7. An elegant and entertaining article but the ships shown in Robert Simpson's sketch are square rigged on all three masts, while Erebus and Terror were barque-rigged, ie. each having only fore-and-aft sails on their rearmost mast. Material from the (London) Times was reprinted in the New York Times on April 28 1852, and is available from their superb free archive service:
    Simpson's detailed report mentions two ships very different in size. One of about 350 tons, comparable to Erebus or Terror, with black yards. The other ship was larger, about 500 tons with white masts. Both hulls appeared to be painted black. These details contrast starkly with what we know of the appearance of Franklin's ships in 1845. Both near identical in size (Erebus was the longer by 3 ft) with yellow masts and yards and a distinctive broad yellow stripe allong the hull. This strongly suggests to me that the least imaginative answer to the question of the identity of the ships in the iceberg is that they had been part of of the large international whaling fleet which operated in that area and emphatically not Franklin's ships.

  8. As usual I have to backtrack a little on my initial comment because I find that I don't have an authentic source for the colour of the masts and yards of Terror and Erebus. If that information can be found it might shed more light on the story, one way or another.

  9. For a fairly detailed description of the Renovation encounter see: Oddities, A Book of Unexplained Facts, by Rupert T. Gould, 1928.

    The chapter dedicated to this subject is about 20 pages long. Some fairly detailed descriptions of the unknown ships are given.

  10. Thanks to Joe O'Farrell for bringing up this intriguing sighting again. A few comments on the full text of the article:

    [p.4] “The second message … is very precise with the location of the abandoned ships, ie “5 leagues N.N.W. of……69º 37´ 42” N, 98º 41´ W” … In terrestrial magnetic terms, the closer one gets to the Magnetic Pole, the less reliable is the compass, and, being that close to the Magnetic Pole, it would have been practically useless! Any reading, therefore, would have had to be made by dead-reckoning, and dead-reckoning was unlikely to be anywhere near as accurate as a compass reading.”

    Sorry, I don’t understand what the author is getting at here. When fixing latitude and longitude of their ships, neither compasses nor dead reckoning would have come into it. They would have used sextants and chronometers, neither of which are affected by the magnetic pole. Compasses tell you direction, not position.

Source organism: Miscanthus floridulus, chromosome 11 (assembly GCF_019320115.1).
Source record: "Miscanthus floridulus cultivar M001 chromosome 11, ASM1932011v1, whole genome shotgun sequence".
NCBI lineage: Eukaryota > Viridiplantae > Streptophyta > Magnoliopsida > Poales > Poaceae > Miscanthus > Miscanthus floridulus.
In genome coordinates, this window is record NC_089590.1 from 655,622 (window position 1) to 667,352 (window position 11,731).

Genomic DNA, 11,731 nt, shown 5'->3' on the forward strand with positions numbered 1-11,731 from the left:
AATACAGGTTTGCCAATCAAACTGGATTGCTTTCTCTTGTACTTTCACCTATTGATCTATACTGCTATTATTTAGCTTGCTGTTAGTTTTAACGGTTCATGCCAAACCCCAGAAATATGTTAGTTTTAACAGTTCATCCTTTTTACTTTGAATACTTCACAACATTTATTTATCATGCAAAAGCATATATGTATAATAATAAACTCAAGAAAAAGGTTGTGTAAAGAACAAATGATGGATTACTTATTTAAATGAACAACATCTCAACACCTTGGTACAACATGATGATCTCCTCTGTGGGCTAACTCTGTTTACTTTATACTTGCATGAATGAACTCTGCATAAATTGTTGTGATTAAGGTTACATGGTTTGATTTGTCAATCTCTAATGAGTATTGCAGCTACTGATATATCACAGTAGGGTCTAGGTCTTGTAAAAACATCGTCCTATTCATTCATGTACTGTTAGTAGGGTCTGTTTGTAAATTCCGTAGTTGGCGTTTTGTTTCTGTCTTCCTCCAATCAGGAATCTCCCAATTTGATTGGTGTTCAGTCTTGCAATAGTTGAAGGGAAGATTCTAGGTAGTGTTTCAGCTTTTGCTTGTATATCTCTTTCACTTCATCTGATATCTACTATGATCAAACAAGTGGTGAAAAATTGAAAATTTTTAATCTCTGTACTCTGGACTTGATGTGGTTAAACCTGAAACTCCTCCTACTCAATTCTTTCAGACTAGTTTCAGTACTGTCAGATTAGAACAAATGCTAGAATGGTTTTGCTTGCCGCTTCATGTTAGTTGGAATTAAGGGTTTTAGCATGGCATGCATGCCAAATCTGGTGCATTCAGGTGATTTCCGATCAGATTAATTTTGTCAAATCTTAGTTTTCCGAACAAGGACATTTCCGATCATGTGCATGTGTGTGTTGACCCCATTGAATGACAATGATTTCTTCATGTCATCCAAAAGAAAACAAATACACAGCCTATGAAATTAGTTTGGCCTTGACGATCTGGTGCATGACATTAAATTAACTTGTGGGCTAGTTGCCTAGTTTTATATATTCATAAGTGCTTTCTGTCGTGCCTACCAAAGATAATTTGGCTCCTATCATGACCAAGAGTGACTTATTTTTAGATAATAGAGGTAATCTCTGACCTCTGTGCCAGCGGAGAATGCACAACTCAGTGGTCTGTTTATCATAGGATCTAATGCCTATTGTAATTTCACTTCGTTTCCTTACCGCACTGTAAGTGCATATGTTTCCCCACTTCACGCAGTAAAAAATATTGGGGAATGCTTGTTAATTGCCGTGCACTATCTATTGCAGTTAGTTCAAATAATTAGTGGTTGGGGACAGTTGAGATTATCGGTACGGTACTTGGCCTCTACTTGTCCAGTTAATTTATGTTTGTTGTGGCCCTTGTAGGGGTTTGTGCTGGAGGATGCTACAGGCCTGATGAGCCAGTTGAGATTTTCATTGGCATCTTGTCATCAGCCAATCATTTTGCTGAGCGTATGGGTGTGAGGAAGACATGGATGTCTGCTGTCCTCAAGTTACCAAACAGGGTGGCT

[p.7] “Why did the Admiralty not make a determination [on the possible identity of Lynch’s ships with Franklin’s]?” Without needing to invoke a conspiracy or concerns about the £20K reward, surely the most obvious answer was because the information from the sightings, assuming it was accurate, was simply not detailed enough to provide a conclusive answer, which is why we’re still trying to puzzle it out 150 years later.

    [p.9] “It’s a pity, therefore, that a little more enquiry was not made about “Investigator” [to determine if it could have been the source of reports otherwise associated with “Erebus” and “Terror”] which, at that time, was known to have been abandoned and was presumed either sunk or drifting somewhere in the arctic wastes.”

    They may not have known at the time, but we do know now, that the “Investigator” never made it out of Mercy Bay, since it was mined for its wood and metal by local Inuit for years, in fact decades, afterwards, until there was literally nothing left. Indeed the ship and the rare materials it provided have made it an important cultural artefact in the collective memory of local bands. Any oral testimony relating to an abandoned “Investigator”, therefore, would have to originate with people from, or who travelled to, Mercy Bay on the north coast of Banks Island, which Google Earth tells me is 911 km as the crow flies from the place where Erebus and Terror were abandoned. It seems improbable that Inuit interviewed around King William Island about two ships they were told had been lost near there would get confused with a single ship 911 km away. Perhaps even less likely that they would even have heard about the “Investigator”.

    I’ve often wondered about the Lynch report as a possible resolution of the mystery of the ships’ whereabouts. Unfortunately there doesn’t seem to be any way in which we can now add to, or throw new light on, the scanty testimony that already exists (except by detailed comparison with the Inuit testimony). The only possibility of a conclusive answer seems to lie in the Arctic -- and thus only if the ships did sink there -- which is why the search goes on there, the only place where the "light" is.

  11. Jonathan, many thanks for your incisive comments.

    The Investigator -- along with the (to me very unlikely) notion that the Inuit would have mistaken a figurehead for a corpse -- have had a strange persistence in Franklin studies which they really don't merit,

    But the idea that the two ships could possibly have drifted out on their own remains a fascinating one. It remains very hard to prove, either positively (the North Atlantic is far too vast to search for such a thing) and negatively (neither ship has been found in the Arctic yet, but in an instant one could be, and there goes the theory). It is also an issue that, were this hypothesis accepted, we'd have to throw out all the Inuit testimony about a ship anchored near O'Reilly Island, which is actually among the most consistent stories we have. It was told to Hall, Schwatka, and even to Rasmussen!

    So I agree: it's in the Arctic that an answer - at least as to the disposition of one ship, and thence to the larger story -- lies.